Wednesday, May 18, 2011

art is personal

So – since my precious notebook is gone, I’m going to vent to all of you, right now, right here, on this blog.

Advanced apologies.

Today was a challenging day.  It was the kind of day that both deflates and defines an artist. Why? Because to be an artist you have to fail time and time again. It’s written in your job description. You have to fail until you succeed. The truth is though, nobody ever talks about all the crappy photos that Sally Mann took before she made one outstandingly amazing image. I mean common people, the woman had to have made a bad image at some point or another in her career before the magic began.  Here’s the truth though - even writing those previous sentences above (about Sally Mann’s bad photographs) feels wrong in a deep and upsettingly devastating kind of a way. Why, you ask? Because nobody wants to believe that the great artists in the world aren’t perfect. They are supposed to be our heroes. They are supposed to be the people who are strong and wise and talented. They are little slices of the divine from whom we can feed off of like creative-driven zombies. But guess what? They aren’t! They too tried and failed at some point. I bet the ones who are still alive are still trying and are still failing. They faced and still face hard defeating days, and they must have felt, and still must sometimes feel, like walking away from it all. Because you know what? Art is personal. Every part of making art requires exposing ourselves and pouring ourselves into what we are trying to create. What we make defines us in a way, and when we pour everything into something that we are trying to create and it fails miserably, we can’t help but take it personally and question the nature of our very being. 

Writers always say, “write a crappy first draft”. In fine artist’s laymens terms I think that means keep fucking up until something amazing happens. Keep producing bad art until one day you stumble upon a process that makes something beautiful. So, even though I spent a whole day yesterday preparing eight different versions of printable surfaces that I planned to try printing on in six different ways, on five different printers, in four different labs, and today when I tried to print on those surfaces not a single one of them produced results -n o results at all, net even bad results - I’m talking none, notta, zilch, zero. And even though I got nothing, I decided, I will not give up. Even though I spent the last forty-eight hours attempting to be great and original and produce something amazingly inspiring – nothing came of it. But you know what, I will not give up. It’s a hard battle to fight though, the ego, but I have to; I see no other choice.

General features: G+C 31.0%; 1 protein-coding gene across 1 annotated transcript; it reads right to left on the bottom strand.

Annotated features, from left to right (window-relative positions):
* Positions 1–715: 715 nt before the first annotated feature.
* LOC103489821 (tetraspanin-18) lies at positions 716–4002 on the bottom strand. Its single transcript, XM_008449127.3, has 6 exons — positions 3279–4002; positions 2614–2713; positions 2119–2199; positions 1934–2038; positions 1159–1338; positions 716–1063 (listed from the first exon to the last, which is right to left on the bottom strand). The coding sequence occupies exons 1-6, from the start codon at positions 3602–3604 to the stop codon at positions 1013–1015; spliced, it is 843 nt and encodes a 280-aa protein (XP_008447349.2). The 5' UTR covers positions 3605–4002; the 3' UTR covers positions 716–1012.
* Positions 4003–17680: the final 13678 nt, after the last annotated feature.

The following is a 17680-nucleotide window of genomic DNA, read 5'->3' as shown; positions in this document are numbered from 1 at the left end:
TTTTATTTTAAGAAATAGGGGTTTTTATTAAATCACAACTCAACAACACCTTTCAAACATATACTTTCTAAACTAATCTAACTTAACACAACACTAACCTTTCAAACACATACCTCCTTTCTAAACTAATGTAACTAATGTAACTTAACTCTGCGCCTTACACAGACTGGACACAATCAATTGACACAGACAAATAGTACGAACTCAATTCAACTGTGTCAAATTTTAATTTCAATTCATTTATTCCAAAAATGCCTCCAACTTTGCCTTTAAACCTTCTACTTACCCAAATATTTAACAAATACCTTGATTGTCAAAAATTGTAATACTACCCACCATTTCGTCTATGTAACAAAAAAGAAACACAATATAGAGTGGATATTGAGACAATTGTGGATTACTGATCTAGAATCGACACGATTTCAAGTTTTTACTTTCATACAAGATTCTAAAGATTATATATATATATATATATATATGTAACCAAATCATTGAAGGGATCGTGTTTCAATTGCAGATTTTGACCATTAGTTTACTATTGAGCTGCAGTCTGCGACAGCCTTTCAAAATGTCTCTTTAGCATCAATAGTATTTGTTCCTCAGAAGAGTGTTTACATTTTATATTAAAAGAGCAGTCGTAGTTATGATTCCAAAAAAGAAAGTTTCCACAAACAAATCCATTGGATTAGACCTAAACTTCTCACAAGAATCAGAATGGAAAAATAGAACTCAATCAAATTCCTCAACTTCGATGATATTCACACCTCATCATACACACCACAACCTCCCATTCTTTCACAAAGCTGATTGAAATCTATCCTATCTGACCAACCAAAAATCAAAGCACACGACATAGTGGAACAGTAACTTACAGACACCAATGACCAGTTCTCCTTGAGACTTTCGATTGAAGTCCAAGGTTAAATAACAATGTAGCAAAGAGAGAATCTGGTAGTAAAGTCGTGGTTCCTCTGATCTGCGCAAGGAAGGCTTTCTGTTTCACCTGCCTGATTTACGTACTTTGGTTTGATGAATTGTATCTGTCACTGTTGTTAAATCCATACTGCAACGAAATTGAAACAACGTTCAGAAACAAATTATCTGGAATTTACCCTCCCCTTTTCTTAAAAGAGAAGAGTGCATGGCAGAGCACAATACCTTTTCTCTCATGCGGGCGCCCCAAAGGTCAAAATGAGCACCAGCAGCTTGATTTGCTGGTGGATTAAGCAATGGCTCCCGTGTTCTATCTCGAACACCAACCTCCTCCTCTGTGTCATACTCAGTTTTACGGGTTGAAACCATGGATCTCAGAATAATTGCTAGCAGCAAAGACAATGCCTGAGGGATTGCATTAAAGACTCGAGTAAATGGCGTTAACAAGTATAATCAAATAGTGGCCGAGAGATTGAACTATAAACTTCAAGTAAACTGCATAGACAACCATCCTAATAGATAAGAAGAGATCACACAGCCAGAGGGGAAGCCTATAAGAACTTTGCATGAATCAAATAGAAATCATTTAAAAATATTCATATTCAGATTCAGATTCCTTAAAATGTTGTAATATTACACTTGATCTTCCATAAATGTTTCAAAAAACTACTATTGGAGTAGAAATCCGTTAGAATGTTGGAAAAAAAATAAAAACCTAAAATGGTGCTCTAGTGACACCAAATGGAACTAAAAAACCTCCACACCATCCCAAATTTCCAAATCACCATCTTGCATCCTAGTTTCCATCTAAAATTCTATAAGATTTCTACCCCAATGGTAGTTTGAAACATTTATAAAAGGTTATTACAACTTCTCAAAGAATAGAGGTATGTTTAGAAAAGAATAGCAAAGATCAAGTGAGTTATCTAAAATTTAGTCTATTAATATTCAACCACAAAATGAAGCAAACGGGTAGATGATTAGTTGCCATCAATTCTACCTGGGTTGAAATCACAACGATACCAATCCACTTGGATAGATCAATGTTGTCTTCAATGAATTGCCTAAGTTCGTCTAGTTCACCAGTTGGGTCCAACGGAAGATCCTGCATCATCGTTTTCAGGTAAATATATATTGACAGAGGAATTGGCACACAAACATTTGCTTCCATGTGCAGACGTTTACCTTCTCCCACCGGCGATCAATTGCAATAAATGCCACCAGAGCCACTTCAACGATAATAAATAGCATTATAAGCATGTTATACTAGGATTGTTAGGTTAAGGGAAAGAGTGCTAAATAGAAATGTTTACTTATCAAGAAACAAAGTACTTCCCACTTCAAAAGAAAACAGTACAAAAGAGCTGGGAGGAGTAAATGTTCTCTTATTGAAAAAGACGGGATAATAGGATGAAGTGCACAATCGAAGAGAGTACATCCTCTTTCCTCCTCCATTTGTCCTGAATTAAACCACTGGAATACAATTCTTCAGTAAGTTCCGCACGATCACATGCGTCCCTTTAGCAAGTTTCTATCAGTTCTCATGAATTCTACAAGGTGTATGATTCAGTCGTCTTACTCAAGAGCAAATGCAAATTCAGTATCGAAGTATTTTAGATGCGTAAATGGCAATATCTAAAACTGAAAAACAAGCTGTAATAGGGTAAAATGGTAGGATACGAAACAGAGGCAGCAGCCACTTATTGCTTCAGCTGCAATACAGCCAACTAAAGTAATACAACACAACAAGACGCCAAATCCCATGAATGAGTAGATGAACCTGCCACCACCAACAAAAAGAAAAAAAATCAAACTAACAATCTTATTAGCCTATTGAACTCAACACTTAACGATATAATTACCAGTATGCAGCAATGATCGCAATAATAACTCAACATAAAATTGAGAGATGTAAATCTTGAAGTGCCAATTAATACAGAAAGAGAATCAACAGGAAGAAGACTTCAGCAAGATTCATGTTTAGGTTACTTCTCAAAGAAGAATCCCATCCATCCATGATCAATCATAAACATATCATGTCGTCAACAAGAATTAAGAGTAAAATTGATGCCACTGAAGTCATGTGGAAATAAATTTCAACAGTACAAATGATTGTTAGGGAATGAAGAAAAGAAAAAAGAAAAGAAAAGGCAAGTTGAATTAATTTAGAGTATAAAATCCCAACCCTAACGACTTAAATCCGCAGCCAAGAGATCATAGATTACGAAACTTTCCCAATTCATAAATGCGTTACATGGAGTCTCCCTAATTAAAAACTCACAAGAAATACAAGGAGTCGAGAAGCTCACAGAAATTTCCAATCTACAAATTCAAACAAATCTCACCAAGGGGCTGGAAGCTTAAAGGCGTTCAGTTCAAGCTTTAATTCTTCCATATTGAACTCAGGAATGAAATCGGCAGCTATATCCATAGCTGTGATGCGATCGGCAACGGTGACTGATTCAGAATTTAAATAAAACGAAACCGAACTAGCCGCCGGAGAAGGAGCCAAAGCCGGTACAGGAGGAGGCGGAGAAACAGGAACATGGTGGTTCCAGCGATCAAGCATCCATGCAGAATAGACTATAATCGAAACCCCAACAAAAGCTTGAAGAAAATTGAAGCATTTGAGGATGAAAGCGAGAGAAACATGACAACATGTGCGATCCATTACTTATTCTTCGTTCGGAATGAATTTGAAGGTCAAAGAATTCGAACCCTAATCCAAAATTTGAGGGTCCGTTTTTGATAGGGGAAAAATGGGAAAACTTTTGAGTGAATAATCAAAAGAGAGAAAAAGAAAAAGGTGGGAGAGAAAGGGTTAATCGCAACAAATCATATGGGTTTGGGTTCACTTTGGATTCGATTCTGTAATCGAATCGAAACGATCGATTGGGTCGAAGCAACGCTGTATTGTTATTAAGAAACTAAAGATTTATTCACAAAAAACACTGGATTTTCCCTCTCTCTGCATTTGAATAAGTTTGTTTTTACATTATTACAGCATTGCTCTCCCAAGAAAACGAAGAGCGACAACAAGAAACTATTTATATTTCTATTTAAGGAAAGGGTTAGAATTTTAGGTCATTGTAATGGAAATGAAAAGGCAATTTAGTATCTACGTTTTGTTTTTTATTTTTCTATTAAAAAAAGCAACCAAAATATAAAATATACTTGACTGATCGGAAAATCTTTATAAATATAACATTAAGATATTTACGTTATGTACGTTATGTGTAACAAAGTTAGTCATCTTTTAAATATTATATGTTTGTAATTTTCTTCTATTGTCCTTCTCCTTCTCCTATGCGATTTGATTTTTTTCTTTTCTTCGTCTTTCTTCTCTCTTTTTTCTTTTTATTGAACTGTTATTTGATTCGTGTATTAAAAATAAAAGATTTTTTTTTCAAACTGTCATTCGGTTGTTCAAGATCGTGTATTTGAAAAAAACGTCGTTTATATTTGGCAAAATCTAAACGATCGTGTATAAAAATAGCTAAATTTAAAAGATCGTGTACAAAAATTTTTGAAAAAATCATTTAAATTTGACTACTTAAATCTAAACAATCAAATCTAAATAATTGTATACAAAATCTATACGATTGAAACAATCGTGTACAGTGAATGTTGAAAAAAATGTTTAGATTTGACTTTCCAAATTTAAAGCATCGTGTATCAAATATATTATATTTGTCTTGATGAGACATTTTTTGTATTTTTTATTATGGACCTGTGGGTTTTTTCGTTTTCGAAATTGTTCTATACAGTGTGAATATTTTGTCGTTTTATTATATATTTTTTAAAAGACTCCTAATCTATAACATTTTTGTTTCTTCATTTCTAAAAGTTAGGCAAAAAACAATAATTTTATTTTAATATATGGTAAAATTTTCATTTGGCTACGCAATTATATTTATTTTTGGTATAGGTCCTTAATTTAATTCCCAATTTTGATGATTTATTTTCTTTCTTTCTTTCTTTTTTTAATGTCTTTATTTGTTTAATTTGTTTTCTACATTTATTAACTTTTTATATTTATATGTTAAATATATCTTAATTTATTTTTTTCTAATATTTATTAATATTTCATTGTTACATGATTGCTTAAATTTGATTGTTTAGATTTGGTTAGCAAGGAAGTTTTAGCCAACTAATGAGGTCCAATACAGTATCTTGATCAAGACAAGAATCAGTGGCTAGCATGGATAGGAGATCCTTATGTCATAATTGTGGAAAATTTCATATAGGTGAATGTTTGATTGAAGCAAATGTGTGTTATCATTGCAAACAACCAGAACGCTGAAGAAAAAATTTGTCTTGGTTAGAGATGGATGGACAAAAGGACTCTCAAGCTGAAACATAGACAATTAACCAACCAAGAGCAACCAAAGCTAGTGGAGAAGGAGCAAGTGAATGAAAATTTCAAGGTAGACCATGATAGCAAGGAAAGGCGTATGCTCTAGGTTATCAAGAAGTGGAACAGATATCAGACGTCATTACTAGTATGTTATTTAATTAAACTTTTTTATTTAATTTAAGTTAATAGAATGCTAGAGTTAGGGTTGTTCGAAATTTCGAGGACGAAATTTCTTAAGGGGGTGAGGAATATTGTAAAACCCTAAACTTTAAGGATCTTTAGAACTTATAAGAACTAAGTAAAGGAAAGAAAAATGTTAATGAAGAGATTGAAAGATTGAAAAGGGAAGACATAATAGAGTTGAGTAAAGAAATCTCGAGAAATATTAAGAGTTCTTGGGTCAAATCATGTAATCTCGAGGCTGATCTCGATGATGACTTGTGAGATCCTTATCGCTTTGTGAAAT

Today I won’t let my failures define me. I’m going to bed with the knowledge that everything I’ve been working through has made me stronger, wiser, and has allowed me to know myself better and experience the world in an even more fun and challenging way then before. We are all artists. The only thing that has ever separated someone who creates art often and someone who doesn’t create art at all is practice, experience and willingness to let it go when they make a mistake and to keep trying. It’s a personal journey, being an artist, and I’m up for it, I think.


  1. Wise. You have come around full circle to what it takes to find your masterpieces. The only part of this I don't like is: "I think." You "Know". Today will be good!

  2. To quote Thomas Edison, "I have not failed. I've just found 10,000 ways that won't work." You've done a beautiful job summarizing the artists' fight against the media's harmful perpetuation of the overnight success myth, a huge pet peeve of mine. We have only one responsibility, I believe, as artists, and that is to commit to our work. And if by some miracle a notable creation should arise from that effort, then we should get on our hands and knees and thank the mystical forces of creativity that enabled its actualization. We few, brave adventurers are the blessed ones, endowed with the courage to persevere in the face of doubt, cynicism, fear and rejection. To all of us artists out there, here's to vision, courage and a life fully lived. Thank you, Dawn!